General practice and general practitioners have been so thoroughly dissected by so many special pleaders during the last decade that a volume whose title suggests another exploration of the same old ground is unlikely to cause wild cheering at the bookstalls. Curiously enough, this book probably deserves more readers than it is likely to get. At least half of the eight essays in the collection of papers delivered at the 1961 Edinburgh Conference on the Training of the Doctor for His Work in the Community have something very fresh, if not new, to say about a compelling problem. Although intended for the European community, the issues raised have no geographic boundaries: the essayists are speaking to the health care problems of the mid-twentieth century and not in defense of any system of medical service that may have become familiar through long use or desirable for political ends.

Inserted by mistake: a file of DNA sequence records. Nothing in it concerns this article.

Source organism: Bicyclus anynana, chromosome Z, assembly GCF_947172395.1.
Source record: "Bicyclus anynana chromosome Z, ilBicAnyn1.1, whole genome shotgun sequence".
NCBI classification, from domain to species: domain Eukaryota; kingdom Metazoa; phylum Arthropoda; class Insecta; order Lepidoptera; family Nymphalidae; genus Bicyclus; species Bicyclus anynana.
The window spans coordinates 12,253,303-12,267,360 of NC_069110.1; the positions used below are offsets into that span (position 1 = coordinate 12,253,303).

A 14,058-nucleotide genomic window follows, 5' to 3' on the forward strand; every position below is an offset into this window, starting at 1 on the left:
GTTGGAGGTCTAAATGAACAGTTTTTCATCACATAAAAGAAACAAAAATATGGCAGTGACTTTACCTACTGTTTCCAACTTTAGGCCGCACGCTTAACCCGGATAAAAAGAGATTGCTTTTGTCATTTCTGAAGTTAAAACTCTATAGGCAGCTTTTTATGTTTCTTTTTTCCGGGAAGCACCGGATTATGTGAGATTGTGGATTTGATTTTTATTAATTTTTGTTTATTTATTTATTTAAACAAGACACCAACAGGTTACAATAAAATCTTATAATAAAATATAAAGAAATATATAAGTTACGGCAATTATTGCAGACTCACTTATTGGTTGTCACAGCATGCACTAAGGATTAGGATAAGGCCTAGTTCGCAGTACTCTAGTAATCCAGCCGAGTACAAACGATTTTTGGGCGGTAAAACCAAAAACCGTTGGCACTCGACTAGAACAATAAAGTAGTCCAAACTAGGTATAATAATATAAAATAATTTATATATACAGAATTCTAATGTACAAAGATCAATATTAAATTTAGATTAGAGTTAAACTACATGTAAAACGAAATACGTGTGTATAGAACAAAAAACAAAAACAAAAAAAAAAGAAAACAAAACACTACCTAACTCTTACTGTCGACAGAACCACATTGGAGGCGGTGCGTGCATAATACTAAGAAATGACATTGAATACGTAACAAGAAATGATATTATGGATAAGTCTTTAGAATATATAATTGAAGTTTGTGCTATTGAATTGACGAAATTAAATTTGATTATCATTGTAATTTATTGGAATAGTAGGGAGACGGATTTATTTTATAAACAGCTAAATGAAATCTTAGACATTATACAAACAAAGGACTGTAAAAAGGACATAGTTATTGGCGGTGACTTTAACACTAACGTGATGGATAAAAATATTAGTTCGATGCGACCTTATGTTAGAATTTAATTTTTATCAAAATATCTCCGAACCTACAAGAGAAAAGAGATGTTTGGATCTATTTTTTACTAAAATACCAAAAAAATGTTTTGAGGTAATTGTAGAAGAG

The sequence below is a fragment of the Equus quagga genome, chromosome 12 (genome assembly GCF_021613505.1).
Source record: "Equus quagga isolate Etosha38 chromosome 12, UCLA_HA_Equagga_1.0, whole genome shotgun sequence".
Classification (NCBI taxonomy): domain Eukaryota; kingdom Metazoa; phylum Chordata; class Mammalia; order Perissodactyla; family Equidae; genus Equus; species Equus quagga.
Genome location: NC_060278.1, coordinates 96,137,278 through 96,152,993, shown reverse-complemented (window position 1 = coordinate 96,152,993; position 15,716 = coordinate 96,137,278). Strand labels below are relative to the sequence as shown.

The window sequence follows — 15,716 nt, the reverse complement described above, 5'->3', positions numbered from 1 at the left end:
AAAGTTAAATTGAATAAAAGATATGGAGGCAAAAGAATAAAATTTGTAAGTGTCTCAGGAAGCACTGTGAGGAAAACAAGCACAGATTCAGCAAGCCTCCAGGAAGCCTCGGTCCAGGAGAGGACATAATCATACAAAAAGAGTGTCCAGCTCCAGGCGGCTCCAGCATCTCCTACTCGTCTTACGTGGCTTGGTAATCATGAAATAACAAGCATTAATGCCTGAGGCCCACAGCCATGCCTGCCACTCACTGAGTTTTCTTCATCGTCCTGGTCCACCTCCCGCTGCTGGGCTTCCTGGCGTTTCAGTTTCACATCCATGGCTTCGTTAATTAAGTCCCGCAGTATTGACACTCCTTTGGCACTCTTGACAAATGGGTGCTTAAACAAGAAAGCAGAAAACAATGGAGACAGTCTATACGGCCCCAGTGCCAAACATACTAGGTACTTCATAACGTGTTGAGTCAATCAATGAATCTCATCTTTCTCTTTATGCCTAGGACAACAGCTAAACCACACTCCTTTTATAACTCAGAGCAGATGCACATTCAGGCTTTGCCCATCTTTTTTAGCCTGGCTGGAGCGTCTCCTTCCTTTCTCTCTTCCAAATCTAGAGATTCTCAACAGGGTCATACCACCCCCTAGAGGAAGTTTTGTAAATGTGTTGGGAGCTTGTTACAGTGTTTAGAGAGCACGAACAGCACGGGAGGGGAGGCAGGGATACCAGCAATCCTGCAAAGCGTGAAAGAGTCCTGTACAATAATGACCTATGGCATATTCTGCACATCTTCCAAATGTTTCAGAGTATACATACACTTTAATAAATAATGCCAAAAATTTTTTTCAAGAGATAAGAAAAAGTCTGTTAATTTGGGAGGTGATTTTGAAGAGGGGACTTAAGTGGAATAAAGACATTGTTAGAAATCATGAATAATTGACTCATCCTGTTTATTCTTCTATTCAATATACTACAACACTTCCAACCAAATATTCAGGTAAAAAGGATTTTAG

The fact that